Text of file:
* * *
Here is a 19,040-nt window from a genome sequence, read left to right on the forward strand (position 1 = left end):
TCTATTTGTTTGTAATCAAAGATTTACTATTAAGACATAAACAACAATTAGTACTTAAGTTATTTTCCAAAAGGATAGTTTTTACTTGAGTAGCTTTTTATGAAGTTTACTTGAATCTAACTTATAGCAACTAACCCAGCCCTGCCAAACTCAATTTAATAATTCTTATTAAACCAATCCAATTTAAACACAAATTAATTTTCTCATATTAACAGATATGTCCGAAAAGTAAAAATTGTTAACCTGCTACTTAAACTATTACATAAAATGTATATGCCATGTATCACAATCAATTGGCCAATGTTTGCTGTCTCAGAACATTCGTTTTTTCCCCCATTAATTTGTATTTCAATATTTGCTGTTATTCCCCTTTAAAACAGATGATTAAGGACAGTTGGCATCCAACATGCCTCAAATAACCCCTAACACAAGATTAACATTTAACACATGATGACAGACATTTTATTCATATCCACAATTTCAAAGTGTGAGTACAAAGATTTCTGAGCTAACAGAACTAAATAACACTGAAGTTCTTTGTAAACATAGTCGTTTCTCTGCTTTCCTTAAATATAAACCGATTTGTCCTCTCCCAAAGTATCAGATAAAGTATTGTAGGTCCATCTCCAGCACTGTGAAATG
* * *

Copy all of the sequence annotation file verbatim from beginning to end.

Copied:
Here is a 19,040-nt window from a genome sequence, read left to right on the forward strand (position 1 = left end):
TCTATTTGTTTGTAATCAAAGATTTACTATTAAGACATAAACAACAATTAGTACTTAAGTTATTTTCCAAAAGGATAGTTTTTACTTGAGTAGCTTTTTATGAAGTTTACTTGAATCTAACTTATAGCAACTAACCCAGCCCTGCCAAACTCAATTTAATAATTCTTATTAAACCAATCCAATTTAAACACAAATTAATTTTCTCATATTAACAGATATGTCCGAAAAGTAAAAATTGTTAACCTGCTACTTAAACTATTACATAAAATGTATATGCCATGTATCACAATCAATTGGCCAATGTTTGCTGTCTCAGAACATTCGTTTTTTCCCCCATTAATTTGTATTTCAATATTTGCTGTTATTCCCCTTTAAAACAGATGATTAAGGACAGTTGGCATCCAACATGCCTCAAATAACCCCTAACACAAGATTAACATTTAACACATGATGACAGACATTTTATTCATATCCACAATTTCAAAGTGTGAGTACAAAGATTTCTGAGCTAACAGAACTAAATAACACTGAAGTTCTTTGTAAACATAGTCGTTTCTCTGCTTTCCTTAAATATAAACCGATTTGTCCTCTCCCAAAGTATCAGATAAAGTATTGTAGGTCCATCTCCAGCACTGTGAAATG